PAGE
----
Hugh Brady has been seen by some as a very controversial President, but it is undeniable that UCD grew hugely in stature and influence during his term of office. It will be interesting to see what he will do next.

Oh dear oh dear, here we go again: Irish university merger chatter

September 25, 2012

So, I leave Ireland, and off they go and start this kind of talk again. So let’s cut to the chase first. There’s been another (as yet unpublished) review of Irish higher education (I know, I know: another? Really?), and guess what it allegedly recommends: Trinity College Dublin and University College Dublin should merge. And so should DCU and various others. And why? In order to ensure ‘that institutes will be sufficiently large to be serious players in the global higher education community’. Oh, gee!

Anyway, I must allow for the possibility that the report on this will not turn out to be correct. But it is based on an article in the Irish Times by Sean Flynn, and in my experience his sources are always spot on. So I’m assuming it’s as we’re being told it is. But if that is so, then this is one almighty weird story. Apparently the Higher Education Authority commissioned a group of four eminent international folks to do a report on Irish higher education. So the first question has to be, in the name of all that’s precious, why? We’ve had three reviews of Irish higher education in the space of ten years, and we already know everything that can be known, and every variety of opinion has been canvassed. That somebody should think that another one is needed is extraordinary, indeed zany. But there’s more. The report, we are told, was written ‘without consultation with the colleges themselves’, and ‘the panel worked solely on the basis of a portfolio of information and statistics about Irish higher education’. And fortified with this – well, we can’t call it information – they have recommended that everybody should jolly well get on and merge.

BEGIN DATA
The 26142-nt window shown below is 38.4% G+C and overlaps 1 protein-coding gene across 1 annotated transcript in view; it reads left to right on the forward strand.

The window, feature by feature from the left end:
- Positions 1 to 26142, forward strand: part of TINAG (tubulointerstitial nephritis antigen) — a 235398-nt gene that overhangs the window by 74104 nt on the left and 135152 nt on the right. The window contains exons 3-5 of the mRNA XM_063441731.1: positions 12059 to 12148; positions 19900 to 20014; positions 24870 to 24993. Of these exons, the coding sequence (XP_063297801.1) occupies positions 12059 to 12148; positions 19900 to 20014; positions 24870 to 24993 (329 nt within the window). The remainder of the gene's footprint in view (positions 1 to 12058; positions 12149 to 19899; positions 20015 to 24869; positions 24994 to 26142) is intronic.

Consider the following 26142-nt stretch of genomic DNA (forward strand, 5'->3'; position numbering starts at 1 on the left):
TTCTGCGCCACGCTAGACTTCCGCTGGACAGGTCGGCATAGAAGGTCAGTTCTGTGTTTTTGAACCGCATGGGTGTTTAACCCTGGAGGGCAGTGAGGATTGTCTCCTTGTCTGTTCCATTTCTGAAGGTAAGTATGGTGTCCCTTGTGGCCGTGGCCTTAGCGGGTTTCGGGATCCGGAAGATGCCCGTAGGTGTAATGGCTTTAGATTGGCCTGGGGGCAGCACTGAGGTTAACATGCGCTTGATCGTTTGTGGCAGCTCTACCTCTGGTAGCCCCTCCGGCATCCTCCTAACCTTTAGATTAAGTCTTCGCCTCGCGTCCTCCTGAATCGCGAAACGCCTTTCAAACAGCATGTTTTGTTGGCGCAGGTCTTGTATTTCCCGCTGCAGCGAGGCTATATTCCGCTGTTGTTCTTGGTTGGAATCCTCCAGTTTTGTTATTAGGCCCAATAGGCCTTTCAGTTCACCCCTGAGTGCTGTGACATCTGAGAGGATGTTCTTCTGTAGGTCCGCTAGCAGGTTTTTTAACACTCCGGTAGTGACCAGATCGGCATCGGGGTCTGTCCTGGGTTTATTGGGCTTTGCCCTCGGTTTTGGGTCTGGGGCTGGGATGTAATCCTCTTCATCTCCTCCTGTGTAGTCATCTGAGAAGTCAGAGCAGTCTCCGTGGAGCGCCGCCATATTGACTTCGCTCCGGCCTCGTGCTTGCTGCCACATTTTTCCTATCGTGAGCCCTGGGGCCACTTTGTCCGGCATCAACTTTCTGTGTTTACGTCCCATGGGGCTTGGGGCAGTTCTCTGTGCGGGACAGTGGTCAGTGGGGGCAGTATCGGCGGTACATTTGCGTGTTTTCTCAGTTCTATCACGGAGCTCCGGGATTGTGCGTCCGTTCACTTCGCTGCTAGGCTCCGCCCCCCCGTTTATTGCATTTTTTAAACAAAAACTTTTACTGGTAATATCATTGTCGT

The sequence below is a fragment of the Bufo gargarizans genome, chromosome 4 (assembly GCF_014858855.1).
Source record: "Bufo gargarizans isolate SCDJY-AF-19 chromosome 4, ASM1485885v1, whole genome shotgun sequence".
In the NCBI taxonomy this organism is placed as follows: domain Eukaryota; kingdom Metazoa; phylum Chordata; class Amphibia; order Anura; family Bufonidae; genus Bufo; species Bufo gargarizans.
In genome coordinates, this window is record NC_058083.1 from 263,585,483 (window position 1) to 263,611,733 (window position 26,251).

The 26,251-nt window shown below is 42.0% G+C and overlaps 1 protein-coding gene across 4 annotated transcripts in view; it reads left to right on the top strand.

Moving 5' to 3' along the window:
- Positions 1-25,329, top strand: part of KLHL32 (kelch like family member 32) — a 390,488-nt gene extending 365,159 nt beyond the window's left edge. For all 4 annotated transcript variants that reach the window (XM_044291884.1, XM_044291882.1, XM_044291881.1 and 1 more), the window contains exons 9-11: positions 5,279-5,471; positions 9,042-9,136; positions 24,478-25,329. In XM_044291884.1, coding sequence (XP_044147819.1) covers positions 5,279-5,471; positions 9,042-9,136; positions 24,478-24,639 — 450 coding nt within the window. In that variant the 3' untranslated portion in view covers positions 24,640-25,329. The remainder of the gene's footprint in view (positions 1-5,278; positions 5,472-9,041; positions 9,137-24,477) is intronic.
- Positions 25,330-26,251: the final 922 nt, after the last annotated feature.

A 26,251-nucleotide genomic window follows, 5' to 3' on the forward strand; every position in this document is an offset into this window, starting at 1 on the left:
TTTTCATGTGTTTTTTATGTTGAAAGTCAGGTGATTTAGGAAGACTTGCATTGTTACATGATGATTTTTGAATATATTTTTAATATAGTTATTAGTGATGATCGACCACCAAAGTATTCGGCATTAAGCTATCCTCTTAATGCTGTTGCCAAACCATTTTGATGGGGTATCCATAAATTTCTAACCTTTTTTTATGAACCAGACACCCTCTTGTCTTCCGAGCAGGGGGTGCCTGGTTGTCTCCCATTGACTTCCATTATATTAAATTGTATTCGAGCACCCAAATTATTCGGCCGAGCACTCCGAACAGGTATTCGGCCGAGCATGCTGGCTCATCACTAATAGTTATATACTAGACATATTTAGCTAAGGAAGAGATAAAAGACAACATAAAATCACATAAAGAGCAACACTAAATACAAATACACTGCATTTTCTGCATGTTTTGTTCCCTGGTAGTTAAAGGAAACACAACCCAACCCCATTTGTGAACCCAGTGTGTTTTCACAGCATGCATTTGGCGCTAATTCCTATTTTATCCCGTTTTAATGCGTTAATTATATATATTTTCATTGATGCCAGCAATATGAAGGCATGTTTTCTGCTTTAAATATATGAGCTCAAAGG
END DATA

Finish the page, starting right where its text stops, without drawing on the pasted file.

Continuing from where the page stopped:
So let’s be frank. First, whatever else the Irish system needs, it is not another review. Truly. And if it did (which it doesn’t), such a review should not be conducted in the absence of inputs from those, I mean all those, working in the system. And even if it should do that (which it shouldn’t), it really needs to avoid focusing on re-structuring as the answer to everything. And even if new structures were the answer (which they aren’t), a TCD/UCD merger should be avoided like the plague, because even a discussion about it will unhinge rational debate about Irish higher education. And even if a TCD/UCD (or any other) merger were the best way forward (which it isn’t), then the reason given should not be that a larger university is more competitive internationally. The top 10 global universities are mostly smaller than UCD. Quality, not size, is what makes you competitive. The whole thing is just bizarre beyond words.